The Fair Labor Standards Act is "remedial and humanitarian in purpose. * * * Such a statute must not be interpreted or applied in a narrow, grudging manner." Tennessee Coal, Iron & Railroad Co. v. Muscoda Local No. 123, 321 U.S. 590, 597, 64 S. Ct. 698, 703. The regulation has been held valid in a number of cases. Walling, Adm'r v. Yeakley, 10 Cir., 140 F.2d 830; Sun Pub. Co. v. Walling, 6 Cir., 140 F.2d 445; Lawley & Son Corporation v. South, 1 Cir., 140 F.2d 439, 151 A.L.R. 1081; Fanelli v. United States Gypsum Co., 2 Cir., 141 F.2d 216. It has been held that claims for exemptions under the Act are subject to a strict construction. Bowie v. Gonzalez, 1 Cir., 117 F.2d 11, 16; Fleming v. Hawkeye Pearl Button Co., 8 Cir., 113 F.2d 52. But as the regulation is valid the only question here is whether defendant's claim for exemptions as to the plaintiffs' work fairly comes within the Administrator's definition.
There have been a number of judicial decisions regarding executive and administrative employes but very few applying the Administrator's definition of "professional". In Sun Pub. Co. v. Walling, supra, it was held that newspaper reporters and some editors were not professional employes within the definition because their work was not of a nature usually or customarily prepared for by a long course of training and study or because the particular employes did not receive a salary of at least $200 a month, or both.See also Mabee v. White Plains Pub. Co., 180 Misc. 8, 41 N.Y.S.2d 534. In People ex rel. Tower v. State Tax Commission, 282 N.Y. 407, 26 N.E.2d 955, 957, it was held, under a New York tax statute exempting income from personal service "in the practice of any other profession", Tax Law, Consol. Laws, c. 60, § 386, that the business of a custom house broker was not a profession as it did not require knowledge of an advanced type in a given field. But in Abrams v. Genauer, Misc., 29 N.Y.S.2d 974, it was held under the federal statute that "a designer of men's clothing exercised discretion, independent judgment, and skill" and hence was not entitled to the benefits of the Act; and further that "although he testified that he was employed as a cutter as well as a designer, the court believes that the cutting was incidental to designing."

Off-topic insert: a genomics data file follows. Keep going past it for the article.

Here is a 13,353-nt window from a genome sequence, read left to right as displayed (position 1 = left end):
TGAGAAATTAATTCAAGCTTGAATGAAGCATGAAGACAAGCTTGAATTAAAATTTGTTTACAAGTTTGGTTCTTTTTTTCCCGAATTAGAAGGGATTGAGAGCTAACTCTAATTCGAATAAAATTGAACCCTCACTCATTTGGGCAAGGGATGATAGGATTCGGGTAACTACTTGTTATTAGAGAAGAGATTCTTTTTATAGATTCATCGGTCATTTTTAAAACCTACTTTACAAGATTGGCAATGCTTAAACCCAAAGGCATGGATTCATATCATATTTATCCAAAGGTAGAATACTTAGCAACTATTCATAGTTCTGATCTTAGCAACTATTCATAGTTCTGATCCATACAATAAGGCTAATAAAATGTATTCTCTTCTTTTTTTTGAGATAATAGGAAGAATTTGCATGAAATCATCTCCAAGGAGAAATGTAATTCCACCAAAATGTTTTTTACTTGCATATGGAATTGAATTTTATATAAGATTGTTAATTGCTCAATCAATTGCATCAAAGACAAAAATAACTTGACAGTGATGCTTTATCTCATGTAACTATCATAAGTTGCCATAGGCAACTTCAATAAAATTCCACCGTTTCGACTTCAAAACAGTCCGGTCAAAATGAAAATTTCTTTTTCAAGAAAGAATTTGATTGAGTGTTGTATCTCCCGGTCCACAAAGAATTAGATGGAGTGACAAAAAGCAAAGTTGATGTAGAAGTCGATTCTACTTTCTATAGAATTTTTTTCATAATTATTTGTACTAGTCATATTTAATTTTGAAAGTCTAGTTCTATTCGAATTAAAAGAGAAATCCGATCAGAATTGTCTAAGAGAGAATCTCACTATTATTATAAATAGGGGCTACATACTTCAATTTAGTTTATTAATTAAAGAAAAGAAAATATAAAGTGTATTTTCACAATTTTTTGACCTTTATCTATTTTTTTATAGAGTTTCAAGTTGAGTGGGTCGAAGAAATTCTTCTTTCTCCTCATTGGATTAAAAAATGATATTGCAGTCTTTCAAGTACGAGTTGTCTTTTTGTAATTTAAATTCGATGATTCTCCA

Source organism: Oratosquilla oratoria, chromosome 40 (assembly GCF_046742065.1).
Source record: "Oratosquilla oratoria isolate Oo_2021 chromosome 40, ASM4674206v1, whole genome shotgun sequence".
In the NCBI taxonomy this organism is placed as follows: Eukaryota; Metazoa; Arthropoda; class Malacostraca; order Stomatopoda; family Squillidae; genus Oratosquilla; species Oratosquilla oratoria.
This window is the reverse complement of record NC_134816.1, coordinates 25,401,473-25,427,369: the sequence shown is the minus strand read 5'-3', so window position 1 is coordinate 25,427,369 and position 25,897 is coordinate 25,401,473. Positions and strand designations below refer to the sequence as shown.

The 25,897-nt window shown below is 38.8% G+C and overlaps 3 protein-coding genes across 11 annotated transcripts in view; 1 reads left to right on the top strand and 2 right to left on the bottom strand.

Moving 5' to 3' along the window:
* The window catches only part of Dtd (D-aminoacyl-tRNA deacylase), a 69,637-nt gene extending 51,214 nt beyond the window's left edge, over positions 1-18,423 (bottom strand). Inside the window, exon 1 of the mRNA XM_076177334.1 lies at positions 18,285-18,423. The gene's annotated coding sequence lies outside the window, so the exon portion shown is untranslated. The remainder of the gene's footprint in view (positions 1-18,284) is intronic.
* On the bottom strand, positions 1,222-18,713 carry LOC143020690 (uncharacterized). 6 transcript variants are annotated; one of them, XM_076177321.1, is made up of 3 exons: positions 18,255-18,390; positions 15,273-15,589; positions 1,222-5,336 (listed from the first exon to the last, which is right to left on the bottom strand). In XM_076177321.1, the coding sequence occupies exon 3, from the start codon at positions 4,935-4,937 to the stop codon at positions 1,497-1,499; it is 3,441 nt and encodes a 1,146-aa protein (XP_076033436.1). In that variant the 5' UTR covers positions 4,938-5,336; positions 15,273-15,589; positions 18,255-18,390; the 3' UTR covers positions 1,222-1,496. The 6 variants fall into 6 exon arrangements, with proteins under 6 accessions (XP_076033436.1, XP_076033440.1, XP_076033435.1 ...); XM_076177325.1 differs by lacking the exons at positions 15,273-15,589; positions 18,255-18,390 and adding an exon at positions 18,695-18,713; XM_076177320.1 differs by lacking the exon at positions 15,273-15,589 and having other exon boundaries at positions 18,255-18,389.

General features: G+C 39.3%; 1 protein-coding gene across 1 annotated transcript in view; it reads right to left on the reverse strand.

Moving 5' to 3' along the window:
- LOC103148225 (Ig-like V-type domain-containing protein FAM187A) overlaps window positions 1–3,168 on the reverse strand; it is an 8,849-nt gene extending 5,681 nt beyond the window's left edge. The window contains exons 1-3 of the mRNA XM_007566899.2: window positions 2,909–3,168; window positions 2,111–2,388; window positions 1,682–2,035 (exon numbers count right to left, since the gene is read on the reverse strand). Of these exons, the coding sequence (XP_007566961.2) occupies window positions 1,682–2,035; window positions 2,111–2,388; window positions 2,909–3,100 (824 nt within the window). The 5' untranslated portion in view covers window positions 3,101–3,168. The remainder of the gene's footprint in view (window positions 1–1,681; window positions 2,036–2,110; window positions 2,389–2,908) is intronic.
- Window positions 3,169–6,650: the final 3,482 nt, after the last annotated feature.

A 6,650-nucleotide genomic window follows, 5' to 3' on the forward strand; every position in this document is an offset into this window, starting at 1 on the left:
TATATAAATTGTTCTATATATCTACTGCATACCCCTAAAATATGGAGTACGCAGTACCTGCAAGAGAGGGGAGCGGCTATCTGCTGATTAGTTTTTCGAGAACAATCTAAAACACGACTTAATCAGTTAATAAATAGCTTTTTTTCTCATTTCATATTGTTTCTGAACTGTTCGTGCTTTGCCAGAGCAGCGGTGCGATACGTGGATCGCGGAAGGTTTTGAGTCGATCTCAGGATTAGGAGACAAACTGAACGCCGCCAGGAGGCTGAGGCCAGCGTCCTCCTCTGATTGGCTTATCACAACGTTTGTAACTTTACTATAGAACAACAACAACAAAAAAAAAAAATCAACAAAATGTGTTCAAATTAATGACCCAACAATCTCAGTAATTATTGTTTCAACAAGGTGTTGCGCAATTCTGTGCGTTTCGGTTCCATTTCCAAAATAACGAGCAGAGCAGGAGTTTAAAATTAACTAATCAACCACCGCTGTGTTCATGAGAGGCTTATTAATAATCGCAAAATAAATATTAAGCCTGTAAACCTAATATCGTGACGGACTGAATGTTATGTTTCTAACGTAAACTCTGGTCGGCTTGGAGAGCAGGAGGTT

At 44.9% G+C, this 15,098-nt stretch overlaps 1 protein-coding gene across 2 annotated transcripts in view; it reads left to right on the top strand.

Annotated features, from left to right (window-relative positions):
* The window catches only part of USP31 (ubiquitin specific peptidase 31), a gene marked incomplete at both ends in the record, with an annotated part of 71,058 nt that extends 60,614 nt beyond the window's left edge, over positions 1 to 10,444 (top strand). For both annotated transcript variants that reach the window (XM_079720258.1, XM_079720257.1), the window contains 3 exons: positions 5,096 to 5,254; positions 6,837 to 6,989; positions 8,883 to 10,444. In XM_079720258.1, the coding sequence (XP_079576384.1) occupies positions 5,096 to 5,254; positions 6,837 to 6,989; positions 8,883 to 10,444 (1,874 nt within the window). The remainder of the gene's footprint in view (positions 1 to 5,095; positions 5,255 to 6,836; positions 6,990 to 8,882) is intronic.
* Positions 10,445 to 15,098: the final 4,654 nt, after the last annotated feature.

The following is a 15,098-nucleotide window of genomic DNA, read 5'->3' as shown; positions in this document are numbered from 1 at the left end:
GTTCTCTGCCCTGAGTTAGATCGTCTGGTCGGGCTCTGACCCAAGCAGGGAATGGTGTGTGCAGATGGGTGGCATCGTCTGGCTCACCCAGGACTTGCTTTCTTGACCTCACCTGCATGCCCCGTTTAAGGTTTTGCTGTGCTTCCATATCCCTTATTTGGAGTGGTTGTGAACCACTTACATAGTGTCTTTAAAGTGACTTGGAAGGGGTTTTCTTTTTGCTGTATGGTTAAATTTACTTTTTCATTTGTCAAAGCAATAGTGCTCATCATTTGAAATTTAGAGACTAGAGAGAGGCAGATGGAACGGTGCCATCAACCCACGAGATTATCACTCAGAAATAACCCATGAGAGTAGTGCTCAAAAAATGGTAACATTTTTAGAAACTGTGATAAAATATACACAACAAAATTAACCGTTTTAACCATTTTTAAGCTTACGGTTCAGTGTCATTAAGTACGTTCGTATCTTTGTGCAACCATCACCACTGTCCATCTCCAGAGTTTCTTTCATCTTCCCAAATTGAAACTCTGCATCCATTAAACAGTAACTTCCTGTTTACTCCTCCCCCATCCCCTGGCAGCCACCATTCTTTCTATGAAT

As the Administrator's definition of "professional" is comprehensive and meticulous, its provisions must be applied here rather than the common or popular understanding of the term professional either in common usage or by standard dictionary definition. Fifty years ago it is probable that the plaintiffs' occupation as machine designer would not have been classed as a profession; but it is evident from the Administrator's definition that the scope of the term "professional" has been much broadened for administration of the Act. In recent years many new professions have become recognized. It was said in United States v. Laws, 1895, 163 U.S. 258, 266, 16 S. Ct. 998, 1001, 41 L. Ed. 151, "Formerly, theology, law, and medicine were specifically known as 'the professions'; but as the applications of science and learning are extended to other departments of affairs, other vocations also receive the name. The word implies professed attainments in special knowledge, as distinguished from mere skill."